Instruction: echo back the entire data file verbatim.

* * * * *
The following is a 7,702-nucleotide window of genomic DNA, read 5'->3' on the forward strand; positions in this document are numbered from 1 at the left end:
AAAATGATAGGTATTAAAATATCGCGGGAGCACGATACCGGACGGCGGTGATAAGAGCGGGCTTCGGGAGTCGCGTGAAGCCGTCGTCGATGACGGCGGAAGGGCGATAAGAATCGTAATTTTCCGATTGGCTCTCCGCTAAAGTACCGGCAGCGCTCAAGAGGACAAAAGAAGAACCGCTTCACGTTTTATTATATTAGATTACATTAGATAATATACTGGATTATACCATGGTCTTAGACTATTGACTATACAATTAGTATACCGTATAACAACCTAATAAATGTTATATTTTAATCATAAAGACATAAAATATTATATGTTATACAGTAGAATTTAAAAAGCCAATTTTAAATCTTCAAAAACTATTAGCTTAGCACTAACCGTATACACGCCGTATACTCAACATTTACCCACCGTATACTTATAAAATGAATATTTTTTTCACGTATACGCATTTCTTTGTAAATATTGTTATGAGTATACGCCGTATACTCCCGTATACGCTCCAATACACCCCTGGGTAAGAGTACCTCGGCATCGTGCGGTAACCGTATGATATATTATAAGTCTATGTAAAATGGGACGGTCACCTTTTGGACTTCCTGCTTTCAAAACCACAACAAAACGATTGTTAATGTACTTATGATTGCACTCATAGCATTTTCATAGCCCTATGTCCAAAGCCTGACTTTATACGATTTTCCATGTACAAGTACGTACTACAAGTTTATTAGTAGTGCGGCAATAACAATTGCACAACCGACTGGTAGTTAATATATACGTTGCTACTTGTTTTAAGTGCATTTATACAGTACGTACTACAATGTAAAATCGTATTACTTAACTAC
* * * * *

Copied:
The following is a 7,702-nucleotide window of genomic DNA, read 5'->3' on the forward strand; positions in this document are numbered from 1 at the left end:
AAAATGATAGGTATTAAAATATCGCGGGAGCACGATACCGGACGGCGGTGATAAGAGCGGGCTTCGGGAGTCGCGTGAAGCCGTCGTCGATGACGGCGGAAGGGCGATAAGAATCGTAATTTTCCGATTGGCTCTCCGCTAAAGTACCGGCAGCGCTCAAGAGGACAAAAGAAGAACCGCTTCACGTTTTATTATATTAGATTACATTAGATAATATACTGGATTATACCATGGTCTTAGACTATTGACTATACAATTAGTATACCGTATAACAACCTAATAAATGTTATATTTTAATCATAAAGACATAAAATATTATATGTTATACAGTAGAATTTAAAAAGCCAATTTTAAATCTTCAAAAACTATTAGCTTAGCACTAACCGTATACACGCCGTATACTCAACATTTACCCACCGTATACTTATAAAATGAATATTTTTTTCACGTATACGCATTTCTTTGTAAATATTGTTATGAGTATACGCCGTATACTCCCGTATACGCTCCAATACACCCCTGGGTAAGAGTACCTCGGCATCGTGCGGTAACCGTATGATATATTATAAGTCTATGTAAAATGGGACGGTCACCTTTTGGACTTCCTGCTTTCAAAACCACAACAAAACGATTGTTAATGTACTTATGATTGCACTCATAGCATTTTCATAGCCCTATGTCCAAAGCCTGACTTTATACGATTTTCCATGTACAAGTACGTACTACAAGTTTATTAGTAGTGCGGCAATAACAATTGCACAACCGACTGGTAGTTAATATATACGTTGCTACTTGTTTTAAGTGCATTTATACAGTACGTACTACAATGTAAAATCGTATTACTTAACTAC